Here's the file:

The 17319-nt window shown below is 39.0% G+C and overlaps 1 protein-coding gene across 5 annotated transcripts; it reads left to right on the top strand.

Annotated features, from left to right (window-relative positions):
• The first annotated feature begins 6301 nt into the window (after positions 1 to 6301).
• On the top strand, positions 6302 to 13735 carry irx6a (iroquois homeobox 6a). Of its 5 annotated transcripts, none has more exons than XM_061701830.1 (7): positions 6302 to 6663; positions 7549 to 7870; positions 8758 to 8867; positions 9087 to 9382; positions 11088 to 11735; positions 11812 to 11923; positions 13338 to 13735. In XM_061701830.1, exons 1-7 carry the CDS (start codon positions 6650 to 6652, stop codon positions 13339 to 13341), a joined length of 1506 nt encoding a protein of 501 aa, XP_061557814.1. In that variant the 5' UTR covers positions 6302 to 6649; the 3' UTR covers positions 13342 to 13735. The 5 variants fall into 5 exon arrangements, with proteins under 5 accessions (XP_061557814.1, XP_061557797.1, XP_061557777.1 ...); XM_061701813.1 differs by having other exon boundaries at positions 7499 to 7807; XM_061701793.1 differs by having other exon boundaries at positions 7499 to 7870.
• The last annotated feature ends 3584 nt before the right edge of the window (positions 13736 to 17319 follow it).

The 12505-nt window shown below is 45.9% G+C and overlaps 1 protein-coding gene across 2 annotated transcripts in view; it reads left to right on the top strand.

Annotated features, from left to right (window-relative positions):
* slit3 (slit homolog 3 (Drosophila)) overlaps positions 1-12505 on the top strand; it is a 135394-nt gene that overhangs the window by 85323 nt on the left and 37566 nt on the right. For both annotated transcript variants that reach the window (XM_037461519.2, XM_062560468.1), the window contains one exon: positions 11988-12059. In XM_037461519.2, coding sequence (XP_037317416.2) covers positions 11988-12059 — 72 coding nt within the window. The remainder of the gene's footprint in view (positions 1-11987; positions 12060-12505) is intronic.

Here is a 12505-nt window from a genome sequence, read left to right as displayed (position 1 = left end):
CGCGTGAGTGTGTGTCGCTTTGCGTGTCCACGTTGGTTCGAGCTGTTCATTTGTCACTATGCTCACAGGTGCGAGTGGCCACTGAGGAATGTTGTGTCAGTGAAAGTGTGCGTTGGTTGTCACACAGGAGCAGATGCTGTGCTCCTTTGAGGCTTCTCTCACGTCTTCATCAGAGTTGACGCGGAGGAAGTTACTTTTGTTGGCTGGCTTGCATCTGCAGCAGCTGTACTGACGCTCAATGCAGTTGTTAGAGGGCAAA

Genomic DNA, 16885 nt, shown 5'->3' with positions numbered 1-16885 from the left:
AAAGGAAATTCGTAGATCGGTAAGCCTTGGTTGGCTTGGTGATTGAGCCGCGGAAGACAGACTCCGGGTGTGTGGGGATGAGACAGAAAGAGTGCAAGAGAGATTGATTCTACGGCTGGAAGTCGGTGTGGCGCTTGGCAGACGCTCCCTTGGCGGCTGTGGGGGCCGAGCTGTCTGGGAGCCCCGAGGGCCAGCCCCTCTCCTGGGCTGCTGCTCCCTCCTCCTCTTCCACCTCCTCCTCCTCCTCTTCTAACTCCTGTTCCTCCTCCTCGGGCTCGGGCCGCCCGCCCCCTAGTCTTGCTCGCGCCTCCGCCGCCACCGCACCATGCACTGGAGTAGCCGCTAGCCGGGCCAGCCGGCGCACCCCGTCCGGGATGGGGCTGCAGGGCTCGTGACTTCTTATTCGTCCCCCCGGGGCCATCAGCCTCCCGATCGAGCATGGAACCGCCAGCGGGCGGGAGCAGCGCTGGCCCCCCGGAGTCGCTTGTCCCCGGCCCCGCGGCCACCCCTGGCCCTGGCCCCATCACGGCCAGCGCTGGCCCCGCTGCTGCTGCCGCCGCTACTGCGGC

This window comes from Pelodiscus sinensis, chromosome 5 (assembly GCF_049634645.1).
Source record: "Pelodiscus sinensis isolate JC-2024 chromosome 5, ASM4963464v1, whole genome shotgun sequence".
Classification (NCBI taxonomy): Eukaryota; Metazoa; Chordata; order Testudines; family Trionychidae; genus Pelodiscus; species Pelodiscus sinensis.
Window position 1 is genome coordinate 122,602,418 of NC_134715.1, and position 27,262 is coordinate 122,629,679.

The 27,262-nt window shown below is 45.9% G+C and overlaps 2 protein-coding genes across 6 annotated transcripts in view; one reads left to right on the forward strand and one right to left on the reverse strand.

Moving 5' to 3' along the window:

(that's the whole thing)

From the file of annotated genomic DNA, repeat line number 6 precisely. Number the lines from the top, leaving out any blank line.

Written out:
The 12505-nt window shown below is 45.9% G+C and overlaps 1 protein-coding gene across 2 annotated transcripts in view; it reads left to right on the top strand.